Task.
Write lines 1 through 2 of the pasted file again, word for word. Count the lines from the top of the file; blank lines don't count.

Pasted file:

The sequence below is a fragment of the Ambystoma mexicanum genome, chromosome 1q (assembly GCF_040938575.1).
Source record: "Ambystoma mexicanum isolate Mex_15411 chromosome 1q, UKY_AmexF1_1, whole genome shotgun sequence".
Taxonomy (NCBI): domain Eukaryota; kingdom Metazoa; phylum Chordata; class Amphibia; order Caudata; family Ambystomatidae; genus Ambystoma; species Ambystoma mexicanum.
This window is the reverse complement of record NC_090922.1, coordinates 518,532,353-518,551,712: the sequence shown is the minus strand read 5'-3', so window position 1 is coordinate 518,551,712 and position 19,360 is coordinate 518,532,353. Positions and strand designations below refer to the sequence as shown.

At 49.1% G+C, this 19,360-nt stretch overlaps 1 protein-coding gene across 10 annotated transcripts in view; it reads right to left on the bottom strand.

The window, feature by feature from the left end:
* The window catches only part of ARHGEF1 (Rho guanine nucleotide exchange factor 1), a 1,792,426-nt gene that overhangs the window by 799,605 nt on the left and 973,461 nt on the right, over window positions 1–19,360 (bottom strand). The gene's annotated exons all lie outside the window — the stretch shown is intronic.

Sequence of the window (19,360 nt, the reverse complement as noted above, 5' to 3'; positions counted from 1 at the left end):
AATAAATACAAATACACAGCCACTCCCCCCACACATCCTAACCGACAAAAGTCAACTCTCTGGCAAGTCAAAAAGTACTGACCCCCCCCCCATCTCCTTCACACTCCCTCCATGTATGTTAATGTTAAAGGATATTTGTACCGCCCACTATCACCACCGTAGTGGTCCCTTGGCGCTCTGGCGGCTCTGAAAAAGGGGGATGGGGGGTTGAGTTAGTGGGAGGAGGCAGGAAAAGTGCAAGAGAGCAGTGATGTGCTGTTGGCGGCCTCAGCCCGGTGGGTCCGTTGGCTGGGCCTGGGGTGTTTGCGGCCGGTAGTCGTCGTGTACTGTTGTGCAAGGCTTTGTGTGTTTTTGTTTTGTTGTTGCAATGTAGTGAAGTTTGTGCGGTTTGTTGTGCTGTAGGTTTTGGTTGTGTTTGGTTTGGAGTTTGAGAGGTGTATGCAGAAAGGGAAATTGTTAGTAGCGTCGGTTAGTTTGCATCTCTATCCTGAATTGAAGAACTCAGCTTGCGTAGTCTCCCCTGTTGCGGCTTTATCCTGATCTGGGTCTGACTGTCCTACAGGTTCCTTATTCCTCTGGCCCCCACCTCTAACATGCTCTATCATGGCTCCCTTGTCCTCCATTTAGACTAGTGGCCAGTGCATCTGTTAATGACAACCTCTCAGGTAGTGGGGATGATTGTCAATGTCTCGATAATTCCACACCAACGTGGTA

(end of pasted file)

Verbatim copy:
The sequence below is a fragment of the Ambystoma mexicanum genome, chromosome 1q (assembly GCF_040938575.1).
Source record: "Ambystoma mexicanum isolate Mex_15411 chromosome 1q, UKY_AmexF1_1, whole genome shotgun sequence".